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A study in the Journal of Clinical Endocrinology & Metabolism of The Endocrine Society says that low birth weight could be associated with a higher incidence of inflammation in adulthood, setting the stage for heart disease and type 2 diabetes.
In a British study that tracked 5,619 children from their births in 1966 through to adulthood, researchers found that children who were smaller and weighed less relative to their peers had higher numbers of white blood cells in adulthood.
White blood cells, the body's defenders against infection and foreign materials, are associated with inflammation, which is one of the ways the body fights infection or injury. A problem arises, though, if inflammation persists, a condition that is a precursor to diabetes and heart disease, which are both inflammatory conditions.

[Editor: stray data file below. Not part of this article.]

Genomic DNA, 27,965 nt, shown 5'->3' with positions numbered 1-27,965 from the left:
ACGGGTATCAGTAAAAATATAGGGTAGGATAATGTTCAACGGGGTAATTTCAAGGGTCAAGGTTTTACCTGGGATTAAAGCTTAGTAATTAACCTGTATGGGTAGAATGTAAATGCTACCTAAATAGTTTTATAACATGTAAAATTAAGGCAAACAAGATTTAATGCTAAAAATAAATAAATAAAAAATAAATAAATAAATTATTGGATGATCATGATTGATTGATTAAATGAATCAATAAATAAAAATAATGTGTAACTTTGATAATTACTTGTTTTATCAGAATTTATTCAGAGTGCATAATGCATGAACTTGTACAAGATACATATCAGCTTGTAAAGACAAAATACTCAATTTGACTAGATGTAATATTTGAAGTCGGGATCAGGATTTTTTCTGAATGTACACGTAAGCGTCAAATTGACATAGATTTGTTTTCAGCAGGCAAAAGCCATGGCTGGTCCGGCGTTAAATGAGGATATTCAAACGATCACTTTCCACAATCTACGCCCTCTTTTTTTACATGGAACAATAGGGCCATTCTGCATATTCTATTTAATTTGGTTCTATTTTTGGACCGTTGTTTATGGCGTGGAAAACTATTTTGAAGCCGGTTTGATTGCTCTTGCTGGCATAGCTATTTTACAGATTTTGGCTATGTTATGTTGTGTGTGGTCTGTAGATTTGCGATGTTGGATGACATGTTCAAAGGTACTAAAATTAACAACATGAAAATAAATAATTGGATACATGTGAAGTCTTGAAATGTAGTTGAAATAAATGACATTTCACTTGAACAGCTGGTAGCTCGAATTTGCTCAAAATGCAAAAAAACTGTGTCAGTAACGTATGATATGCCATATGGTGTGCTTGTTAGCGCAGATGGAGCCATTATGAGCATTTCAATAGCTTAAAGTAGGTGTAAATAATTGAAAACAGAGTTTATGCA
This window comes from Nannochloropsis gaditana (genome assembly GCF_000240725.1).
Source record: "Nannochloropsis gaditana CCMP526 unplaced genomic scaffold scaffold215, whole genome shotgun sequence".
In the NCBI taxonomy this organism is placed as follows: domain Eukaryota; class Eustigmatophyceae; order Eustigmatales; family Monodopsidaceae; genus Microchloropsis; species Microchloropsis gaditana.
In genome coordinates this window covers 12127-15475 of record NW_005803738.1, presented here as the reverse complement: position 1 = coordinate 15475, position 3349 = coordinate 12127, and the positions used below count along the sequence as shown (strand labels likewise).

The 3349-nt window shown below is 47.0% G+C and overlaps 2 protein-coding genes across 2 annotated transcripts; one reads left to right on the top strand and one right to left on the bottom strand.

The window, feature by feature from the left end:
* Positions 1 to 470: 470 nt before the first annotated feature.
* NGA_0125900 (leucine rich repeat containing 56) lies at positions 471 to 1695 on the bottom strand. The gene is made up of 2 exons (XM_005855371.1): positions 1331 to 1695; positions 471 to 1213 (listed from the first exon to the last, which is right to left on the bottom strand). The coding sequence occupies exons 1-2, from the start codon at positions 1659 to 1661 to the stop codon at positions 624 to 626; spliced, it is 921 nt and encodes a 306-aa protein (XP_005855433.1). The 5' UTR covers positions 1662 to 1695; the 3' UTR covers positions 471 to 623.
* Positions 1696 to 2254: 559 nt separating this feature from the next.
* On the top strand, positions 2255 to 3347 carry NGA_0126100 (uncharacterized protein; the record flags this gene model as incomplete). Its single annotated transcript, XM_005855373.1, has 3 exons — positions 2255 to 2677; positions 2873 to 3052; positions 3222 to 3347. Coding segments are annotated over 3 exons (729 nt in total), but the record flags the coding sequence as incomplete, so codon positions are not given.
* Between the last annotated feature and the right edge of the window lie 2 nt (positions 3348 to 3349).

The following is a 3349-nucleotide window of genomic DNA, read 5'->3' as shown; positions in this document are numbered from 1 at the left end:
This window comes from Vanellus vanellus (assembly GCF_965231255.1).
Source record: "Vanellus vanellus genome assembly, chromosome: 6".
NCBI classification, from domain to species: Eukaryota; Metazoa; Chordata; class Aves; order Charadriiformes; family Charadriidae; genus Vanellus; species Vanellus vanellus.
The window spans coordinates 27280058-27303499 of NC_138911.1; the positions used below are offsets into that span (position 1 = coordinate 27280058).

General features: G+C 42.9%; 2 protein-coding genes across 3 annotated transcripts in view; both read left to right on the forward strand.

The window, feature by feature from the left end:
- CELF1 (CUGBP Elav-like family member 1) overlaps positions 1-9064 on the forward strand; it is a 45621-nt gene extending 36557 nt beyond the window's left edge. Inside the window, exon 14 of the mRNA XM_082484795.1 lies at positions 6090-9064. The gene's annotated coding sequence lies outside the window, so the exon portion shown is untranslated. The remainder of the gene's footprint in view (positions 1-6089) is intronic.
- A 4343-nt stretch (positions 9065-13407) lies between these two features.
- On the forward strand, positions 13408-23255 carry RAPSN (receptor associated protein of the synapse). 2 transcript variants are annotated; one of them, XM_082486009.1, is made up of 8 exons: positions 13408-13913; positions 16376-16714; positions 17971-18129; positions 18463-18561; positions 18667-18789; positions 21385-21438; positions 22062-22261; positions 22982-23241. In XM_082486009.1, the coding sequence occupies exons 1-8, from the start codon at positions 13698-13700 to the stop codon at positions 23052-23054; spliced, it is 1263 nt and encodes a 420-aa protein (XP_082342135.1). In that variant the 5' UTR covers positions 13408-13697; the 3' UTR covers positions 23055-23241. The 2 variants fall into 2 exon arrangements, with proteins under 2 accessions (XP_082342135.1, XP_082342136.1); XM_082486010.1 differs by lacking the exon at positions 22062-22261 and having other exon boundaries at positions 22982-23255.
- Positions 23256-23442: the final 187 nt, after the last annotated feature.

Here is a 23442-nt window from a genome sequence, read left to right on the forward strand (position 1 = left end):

Previous studies had suggested that low birth-weight babies run higher risks of acquiring chronic diseases in adulthood, but nobody could figure out what the indicators for such risks were. So, even though the study has established that an overabundance of white blood cells is the indicator scientists were looking for, the mystery remains as to why small birth size or weight leads to white blood cell overproduction in later life.
The next avenue of research will be to see if early intervention that helps small or underweight babies quickly achieve normal weight and growth might "turn off" whatever process leads the body to overcompensate in adulthood.
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